Why study Medical Physics at UCL?

Peter Munro: I'm Peter Munro and I'm the Admissions Tutor for Physics and Medical Physics at UCL. 

What makes UCL genuinely a unique place to study Medical Physics is our close affiliation with numerous specialist hospitals in London. Most people will probably be aware of UCLH but there's also a number of specialist hospitals like Moorfields Eye Hospital, the Eastman Dental Institute - there's actually very many of them. What that means, is that students, certainly when they do projects, are very likely to have the opportunity to work with leading medical researchers and get very very close to a likely area where they may work later on. 

The students really enjoy being able to do projects and also be taught by people who are integral to these very important areas of medical physics, and this combined with our programme, it's reasonably small and that enables us to have a lot more intense interaction between academics and students.

Why study Biomedical Engineering at UCL?

Bradley Treeby: My name is Bradley Treeby and I'm the Admissions Tutor for the Biomedical Engineering programme here at UCL.

As well as attending lectures, the students will undertake tutorials and practical work, and that includes projects. These projects are conducted in very active and well-equipped research groups and often involve collaborations with local hospitals.

Many students comment on how they enjoy the small class sizes within our department, and the significant amount of contact that they have with the academic staff. I think this provides the students with a more interactive learning experience, and that allows them to develop their social and teamwork skills that are also essential to being a successful engineer. 

There's a really strong demand for UCL graduates in biomedical engineering from employers working across a huge range of healthcare technologies and sectors. Previous graduates have gone on to work for major med-tech companies, biomedical engineering startups, within hospital medical physics departments and also to pursue PhDs.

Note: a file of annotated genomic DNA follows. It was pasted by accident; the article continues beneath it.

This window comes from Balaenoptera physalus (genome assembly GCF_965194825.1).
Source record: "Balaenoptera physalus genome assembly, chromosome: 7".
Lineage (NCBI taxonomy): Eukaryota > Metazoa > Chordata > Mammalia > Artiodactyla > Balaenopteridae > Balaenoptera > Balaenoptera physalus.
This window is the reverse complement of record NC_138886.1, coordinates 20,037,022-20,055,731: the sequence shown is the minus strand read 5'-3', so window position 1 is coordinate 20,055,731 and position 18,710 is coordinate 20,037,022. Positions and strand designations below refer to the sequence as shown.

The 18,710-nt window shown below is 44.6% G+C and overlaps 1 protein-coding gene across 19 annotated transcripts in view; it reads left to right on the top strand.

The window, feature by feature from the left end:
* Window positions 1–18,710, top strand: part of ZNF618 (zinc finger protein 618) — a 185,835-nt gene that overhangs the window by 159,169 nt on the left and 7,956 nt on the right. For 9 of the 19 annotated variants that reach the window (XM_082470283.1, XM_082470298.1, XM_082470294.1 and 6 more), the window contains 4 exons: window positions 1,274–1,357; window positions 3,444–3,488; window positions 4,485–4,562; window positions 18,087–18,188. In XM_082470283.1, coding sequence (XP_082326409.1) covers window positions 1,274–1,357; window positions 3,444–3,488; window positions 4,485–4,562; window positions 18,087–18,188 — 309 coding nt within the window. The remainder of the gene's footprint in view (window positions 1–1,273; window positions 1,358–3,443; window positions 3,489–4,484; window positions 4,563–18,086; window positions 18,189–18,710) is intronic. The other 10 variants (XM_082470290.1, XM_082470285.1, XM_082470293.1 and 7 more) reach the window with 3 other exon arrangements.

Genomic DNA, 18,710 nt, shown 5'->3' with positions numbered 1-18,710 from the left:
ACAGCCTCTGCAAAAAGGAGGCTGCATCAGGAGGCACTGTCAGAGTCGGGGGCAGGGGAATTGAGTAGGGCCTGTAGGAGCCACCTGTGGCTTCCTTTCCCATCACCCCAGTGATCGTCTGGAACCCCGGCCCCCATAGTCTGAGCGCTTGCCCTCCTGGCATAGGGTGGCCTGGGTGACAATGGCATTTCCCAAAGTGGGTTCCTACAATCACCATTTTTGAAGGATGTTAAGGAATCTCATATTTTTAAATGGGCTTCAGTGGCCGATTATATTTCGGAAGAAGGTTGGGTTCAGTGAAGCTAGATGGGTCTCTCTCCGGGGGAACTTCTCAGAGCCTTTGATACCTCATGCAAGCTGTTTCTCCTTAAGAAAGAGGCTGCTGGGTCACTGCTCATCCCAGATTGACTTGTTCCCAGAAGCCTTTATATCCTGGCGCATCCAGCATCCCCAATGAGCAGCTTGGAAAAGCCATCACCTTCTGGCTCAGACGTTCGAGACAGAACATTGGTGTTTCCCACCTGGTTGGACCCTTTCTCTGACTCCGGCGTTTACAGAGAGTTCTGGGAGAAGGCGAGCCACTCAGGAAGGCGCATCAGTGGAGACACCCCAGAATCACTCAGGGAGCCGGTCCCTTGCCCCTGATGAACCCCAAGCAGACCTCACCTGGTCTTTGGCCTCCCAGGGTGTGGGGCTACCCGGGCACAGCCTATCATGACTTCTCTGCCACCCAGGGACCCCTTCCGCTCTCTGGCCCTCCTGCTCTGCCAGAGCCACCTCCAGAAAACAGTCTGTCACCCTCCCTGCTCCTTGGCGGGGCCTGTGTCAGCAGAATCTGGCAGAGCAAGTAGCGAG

Why study Biochemical Engineering at UCL?

Brenda Parker: I'm Dr Brenda Parker, I'm the Admissions Tutor for Biochemical Engineering and I'm also a Lecturer in Sustainable Bioprocess Design at UCL. 

Biochemical engineering is changing the world. We are instrumental in making pharmaceuticals more affordable for a wider range of people; we're also involved in contributing towards making the world a greener place, through making more sustainable chemicals. 

What students can expect when they join Biochemical Engineering, is to really experience both sides of the discipline from the very get-go. From day one, you'll be taking lectures and doing practicals in biochemistry and molecular biology but you'll also be learning the engineering fundamentals. 

No engineer ever works in isolation and I think that's the most wonderful thing about the Integrated Engineering Programme in UCL, is it really encourages our students to look at engineering as a network of people who always collaborate on real-life projects. Very quickly you can begin to see how you can contribute the real world.

Why study Mechanical Engineering at UCL?

Adam Wojcik: I'm Dr Adam Wojcik, I'm the Admissions Tutor for Mechanical Engineering. 

I mean the exciting thing about UCL is given that we're all involved in mechanical engineering research, we fit some of that into our teaching. That's what makes us special. A lot of the academics here are working in what you would regard as biological subjects, sort of allied to engineering. We're studying how to treat tumours, for example, how the eye works, how the heart pumps blood around the body, how you can design artificial heart valves, for example. Then we've got people that are working with materials and in the more traditional sense really, of what you regard mechanical engineering to be. So engine technology, finding better fuels, more efficient engines new forms of motive power, engines for space vehicles. 

The students that are here, enjoy most content where they actually get to play a little and apply some of the theory that we've taught them. That's what they really, really like and that's where they can actually shine.

Why study Electronic and Electrical Engineering at UCL?

Sally Day: I'm Professor Sally Day and I'm the Head of Teaching for Electronic Engineering at UCL.